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"When disaster strikes , the one thing a sailor can count on is the help of anyone nearby."

"Nothing ever arri ves on an aiyassa gleaming with polish and smelling ofpacking."

"It resembles what a castaway might build. "

dren to grandparents , and to assemble a whole cargo may require weeks of dawn to dusk labor. Lumber and firewood are still very much in demand in southern Chile, and the trade thrives as perhaps never before. But it is only a question of time until men with power saws, tractors and motor launches invade the islands and mechanize the industry. For the moment the bad weather protects the traditional sailor and he has come to expect help from the elements, for he believes them to be controlled by a race of supernatural beings. Just beyond his sight, hidden in the dark, cold waters, lives a vast pantheon of gods, witches, sirens and giant serpents and sea horses, so many, in fact, that no one knows their number, nor all their names . Naturally these deities are constantly fighting with one another, engaged in a timeless struggle which has become the basis of an enormous body of folklore. In most of the tales , man-an amphibian , part farmer, part sailor, and always feeble and fallible-is usually caught somewhere in the middle, both protected and preyed upon. No matter where he sails, the south Chilean sailor is never alone.

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Working sail may well have made its first appearance on the Nile, and today the placid river is one of its last strongholds. One can stand almost anywhere on its banks and see the graceful , swallow-wing sail of an aiyassa . However, its elegance is deceptive: a barge-like craft with a snub bow, it is a nautical boxcar usually loaded to the brim with limestone, bricks or clay pots. As we watched them sail past Giza, we wished to picture in our mind's eye the way the river was in the past, perhaps filled with similar craft carrying men and stone to the pyramids. But we knew this would be a mistake. No Pharaonic sailor ever stepped on board an aiyassa, nor indeed any boat like it. The aiyassa is an import, and arelatively modern one. Its distinctive hull was copied from the Spanish galleass and the lateen sail is thought to have originated in the Arabian Gulf. On board , the concepts of newness and permanence are un34

known . Nothing ever arrives on an aiyassa gleaming with polish and smelling of packing. Instead, all gear goes through an endless cycle of breakage and repair. The first time we hauled in the anchor, for example, the stock broke in two. Filled with guilt, we looked at the captain. " God willed it," he said cheerfully, as he threw the rusted pieces into the hold on top of some other broken fittings . The pile grew during the voyage and eventually it would be sold, traded or welded into some new device, undoubtedly as flawed as the previous ones. Maneuvering an aiyassa under sail is like a workout in a gym . Nearly every muscle is called into play. Despite the tiller's long leverage the rudder is difficult to turn , and one usually must brace his feet against slats nailed to the deck and push with all his weight and strength . To go from full port to full starboard , the ¡ helmsman must push or pull the tiller across the entire beam of the boat. At night everyone sleeps on the remnants of old sails which are heaped on deck like a giant canvas nest. We always slept uneasily because at dusk the real owners of the aiyassa arrived , an army of rats who noisily fought over any bits of bread that were caught in the folds. Thousands of aiyassas still ply the Nile, for it is Egypt's natural highway. The river flows from south to north , and the winds blow from north to south . It is an unusual gift of nature, a ready made system of transportation, known and exploited since the days of the Pharoahs. But the diesel engine is faster than' either the wind or current , thus the number of aiyassas is diminishing rapidly. Everyday in salvage yards of Cairo, sails come down which will never be hoisted again. One captain with whom we sailed made no secret of his bitterness . "In the old days," he said , "before an aiyassa made her maiden voyage, the captain took his knife and drove it deep into her stem to kill any evil that might be on board . Now whatever they launch is made from steel. There is evil in every one of those boats." '1t SEA HISTORY, SPRING 1985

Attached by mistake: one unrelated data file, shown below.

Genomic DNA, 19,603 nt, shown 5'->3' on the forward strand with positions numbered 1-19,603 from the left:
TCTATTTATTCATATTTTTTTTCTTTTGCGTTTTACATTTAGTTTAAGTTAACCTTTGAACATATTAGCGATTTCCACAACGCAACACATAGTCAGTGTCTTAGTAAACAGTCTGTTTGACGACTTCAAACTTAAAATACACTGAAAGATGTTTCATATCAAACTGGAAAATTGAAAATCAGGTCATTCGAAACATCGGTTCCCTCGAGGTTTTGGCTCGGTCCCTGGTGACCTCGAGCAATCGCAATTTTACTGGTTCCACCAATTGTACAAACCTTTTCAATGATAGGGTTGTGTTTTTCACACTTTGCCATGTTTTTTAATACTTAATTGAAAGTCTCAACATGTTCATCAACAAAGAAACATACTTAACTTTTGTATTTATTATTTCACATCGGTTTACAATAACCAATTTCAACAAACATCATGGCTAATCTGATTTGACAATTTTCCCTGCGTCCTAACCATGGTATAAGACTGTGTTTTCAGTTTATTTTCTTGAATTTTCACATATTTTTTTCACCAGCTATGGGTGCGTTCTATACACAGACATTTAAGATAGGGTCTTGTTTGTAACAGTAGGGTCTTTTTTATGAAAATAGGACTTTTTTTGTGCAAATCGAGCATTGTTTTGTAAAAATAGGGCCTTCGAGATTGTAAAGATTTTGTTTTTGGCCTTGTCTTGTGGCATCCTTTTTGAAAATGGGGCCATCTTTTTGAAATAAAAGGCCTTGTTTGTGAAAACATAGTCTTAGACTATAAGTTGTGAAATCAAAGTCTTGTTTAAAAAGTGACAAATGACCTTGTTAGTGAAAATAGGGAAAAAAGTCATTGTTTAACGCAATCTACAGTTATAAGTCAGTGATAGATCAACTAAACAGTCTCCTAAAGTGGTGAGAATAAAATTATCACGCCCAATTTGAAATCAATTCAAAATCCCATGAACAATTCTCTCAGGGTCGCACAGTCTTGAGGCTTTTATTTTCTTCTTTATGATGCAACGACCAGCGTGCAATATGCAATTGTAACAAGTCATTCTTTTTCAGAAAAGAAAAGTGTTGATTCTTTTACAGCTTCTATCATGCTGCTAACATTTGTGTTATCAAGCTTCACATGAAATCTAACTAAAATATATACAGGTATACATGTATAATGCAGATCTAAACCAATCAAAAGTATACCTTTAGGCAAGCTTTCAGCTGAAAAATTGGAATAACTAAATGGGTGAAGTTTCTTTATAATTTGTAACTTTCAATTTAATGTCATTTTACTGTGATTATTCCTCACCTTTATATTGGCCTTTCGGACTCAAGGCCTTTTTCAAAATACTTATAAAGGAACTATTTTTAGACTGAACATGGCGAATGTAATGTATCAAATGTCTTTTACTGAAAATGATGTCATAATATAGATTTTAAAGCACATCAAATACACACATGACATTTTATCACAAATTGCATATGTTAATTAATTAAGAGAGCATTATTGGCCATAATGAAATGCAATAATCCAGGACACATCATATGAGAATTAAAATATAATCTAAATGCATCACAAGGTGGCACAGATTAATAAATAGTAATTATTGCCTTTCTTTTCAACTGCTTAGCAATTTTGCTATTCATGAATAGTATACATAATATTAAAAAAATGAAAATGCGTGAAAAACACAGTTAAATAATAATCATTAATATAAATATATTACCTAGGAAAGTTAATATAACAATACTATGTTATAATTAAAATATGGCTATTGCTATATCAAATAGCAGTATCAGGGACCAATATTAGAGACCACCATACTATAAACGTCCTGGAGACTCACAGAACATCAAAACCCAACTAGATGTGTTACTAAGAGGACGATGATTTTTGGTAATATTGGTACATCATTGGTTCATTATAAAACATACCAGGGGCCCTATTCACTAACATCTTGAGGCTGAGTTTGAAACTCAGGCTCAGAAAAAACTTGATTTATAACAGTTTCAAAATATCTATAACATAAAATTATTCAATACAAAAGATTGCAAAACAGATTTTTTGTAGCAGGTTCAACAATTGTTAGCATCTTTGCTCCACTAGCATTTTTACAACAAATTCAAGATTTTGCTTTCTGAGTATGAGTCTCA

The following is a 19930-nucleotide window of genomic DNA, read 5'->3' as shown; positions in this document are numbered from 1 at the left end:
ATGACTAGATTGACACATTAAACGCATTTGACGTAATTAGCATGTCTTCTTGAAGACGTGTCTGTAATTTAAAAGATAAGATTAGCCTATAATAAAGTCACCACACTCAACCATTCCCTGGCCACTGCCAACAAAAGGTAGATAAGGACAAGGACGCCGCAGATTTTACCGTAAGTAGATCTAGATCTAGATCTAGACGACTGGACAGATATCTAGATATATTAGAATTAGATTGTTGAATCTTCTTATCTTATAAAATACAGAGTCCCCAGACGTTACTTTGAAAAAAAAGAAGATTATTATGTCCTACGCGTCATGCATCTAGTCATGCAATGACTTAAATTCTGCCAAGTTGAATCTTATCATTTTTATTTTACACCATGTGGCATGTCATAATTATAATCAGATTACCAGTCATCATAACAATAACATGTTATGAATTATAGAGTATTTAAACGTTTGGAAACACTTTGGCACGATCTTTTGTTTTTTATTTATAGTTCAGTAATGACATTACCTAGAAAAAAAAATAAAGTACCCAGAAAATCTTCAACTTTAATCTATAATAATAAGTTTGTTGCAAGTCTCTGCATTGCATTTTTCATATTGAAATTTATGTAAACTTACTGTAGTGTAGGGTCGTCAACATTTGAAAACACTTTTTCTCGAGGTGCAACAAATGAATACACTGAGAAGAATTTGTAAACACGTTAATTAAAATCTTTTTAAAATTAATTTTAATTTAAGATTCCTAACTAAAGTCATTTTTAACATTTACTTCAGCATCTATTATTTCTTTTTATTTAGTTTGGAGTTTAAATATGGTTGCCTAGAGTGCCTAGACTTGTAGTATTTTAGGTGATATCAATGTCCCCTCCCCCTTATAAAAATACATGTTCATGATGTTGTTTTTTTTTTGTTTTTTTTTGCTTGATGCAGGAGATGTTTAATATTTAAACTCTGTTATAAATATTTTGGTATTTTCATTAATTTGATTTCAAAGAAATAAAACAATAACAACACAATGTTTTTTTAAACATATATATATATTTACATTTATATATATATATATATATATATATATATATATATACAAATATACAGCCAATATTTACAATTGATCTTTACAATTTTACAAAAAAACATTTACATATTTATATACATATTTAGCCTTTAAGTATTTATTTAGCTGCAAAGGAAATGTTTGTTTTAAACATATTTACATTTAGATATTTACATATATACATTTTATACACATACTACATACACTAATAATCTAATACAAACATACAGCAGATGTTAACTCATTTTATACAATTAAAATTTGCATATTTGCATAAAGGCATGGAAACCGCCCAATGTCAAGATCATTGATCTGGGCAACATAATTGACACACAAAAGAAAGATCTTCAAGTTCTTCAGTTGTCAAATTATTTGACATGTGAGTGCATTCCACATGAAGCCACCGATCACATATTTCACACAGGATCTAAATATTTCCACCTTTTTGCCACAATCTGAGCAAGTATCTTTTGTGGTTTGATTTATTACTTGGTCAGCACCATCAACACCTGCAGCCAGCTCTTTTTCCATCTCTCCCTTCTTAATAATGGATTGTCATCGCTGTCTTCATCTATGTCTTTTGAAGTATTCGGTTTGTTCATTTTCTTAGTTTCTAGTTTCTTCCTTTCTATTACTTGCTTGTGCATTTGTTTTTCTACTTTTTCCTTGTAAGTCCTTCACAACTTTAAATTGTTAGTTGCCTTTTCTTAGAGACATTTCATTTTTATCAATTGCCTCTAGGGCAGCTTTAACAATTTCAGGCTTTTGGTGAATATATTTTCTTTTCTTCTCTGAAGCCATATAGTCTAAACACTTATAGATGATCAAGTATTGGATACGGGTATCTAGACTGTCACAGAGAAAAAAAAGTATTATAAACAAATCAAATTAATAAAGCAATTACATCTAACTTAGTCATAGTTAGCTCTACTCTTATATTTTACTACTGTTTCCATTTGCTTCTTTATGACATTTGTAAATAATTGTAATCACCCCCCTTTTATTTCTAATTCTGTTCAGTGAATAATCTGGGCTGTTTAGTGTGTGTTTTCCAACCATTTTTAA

Sea History 035 - Spring 1985  

7 NMHS PROJECTS: THE RONSON SHIP, Warren Riess & Sheli O. Smith • 10 IN CLIO'S CAUSE: MISSING WITHOUT TRACE?, Charles Dana Gibson • 12 SEA...

Sea History 035 - Spring 1985  

7 NMHS PROJECTS: THE RONSON SHIP, Warren Riess & Sheli O. Smith • 10 IN CLIO'S CAUSE: MISSING WITHOUT TRACE?, Charles Dana Gibson • 12 SEA...